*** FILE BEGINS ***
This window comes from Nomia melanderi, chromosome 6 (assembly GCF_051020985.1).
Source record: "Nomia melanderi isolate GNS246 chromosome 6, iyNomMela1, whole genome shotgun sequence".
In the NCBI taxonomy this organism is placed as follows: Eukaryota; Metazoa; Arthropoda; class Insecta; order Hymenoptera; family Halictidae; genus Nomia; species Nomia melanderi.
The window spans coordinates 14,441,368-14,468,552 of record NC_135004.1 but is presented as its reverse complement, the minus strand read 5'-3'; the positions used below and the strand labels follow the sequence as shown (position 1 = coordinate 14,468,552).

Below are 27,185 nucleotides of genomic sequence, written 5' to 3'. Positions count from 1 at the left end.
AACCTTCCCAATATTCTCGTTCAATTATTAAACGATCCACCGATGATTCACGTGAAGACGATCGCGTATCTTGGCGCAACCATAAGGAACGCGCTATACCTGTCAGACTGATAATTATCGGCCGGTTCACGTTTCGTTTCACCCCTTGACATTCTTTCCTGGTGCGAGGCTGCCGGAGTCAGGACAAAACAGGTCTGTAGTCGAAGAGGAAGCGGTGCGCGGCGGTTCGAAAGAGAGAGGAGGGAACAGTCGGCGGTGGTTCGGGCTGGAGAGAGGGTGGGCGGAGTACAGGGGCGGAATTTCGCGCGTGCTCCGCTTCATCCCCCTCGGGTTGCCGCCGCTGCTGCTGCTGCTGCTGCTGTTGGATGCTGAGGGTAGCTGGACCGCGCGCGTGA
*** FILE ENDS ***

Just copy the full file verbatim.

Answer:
This window comes from Nomia melanderi, chromosome 6 (assembly GCF_051020985.1).
Source record: "Nomia melanderi isolate GNS246 chromosome 6, iyNomMela1, whole genome shotgun sequence".
In the NCBI taxonomy this organism is placed as follows: Eukaryota; Metazoa; Arthropoda; class Insecta; order Hymenoptera; family Halictidae; genus Nomia; species Nomia melanderi.
The window spans coordinates 14,441,368-14,468,552 of record NC_135004.1 but is presented as its reverse complement, the minus strand read 5'-3'; the positions used below and the strand labels follow the sequence as shown (position 1 = coordinate 14,468,552).

Below are 27,185 nucleotides of genomic sequence, written 5' to 3'. Positions count from 1 at the left end.
AACCTTCCCAATATTCTCGTTCAATTATTAAACGATCCACCGATGATTCACGTGAAGACGATCGCGTATCTTGGCGCAACCATAAGGAACGCGCTATACCTGTCAGACTGATAATTATCGGCCGGTTCACGTTTCGTTTCACCCCTTGACATTCTTTCCTGGTGCGAGGCTGCCGGAGTCAGGACAAAACAGGTCTGTAGTCGAAGAGGAAGCGGTGCGCGGCGGTTCGAAAGAGAGAGGAGGGAACAGTCGGCGGTGGTTCGGGCTGGAGAGAGGGTGGGCGGAGTACAGGGGCGGAATTTCGCGCGTGCTCCGCTTCATCCCCCTCGGGTTGCCGCCGCTGCTGCTGCTGCTGCTGCTGTTGGATGCTGAGGGTAGCTGGACCGCGCGCGTGA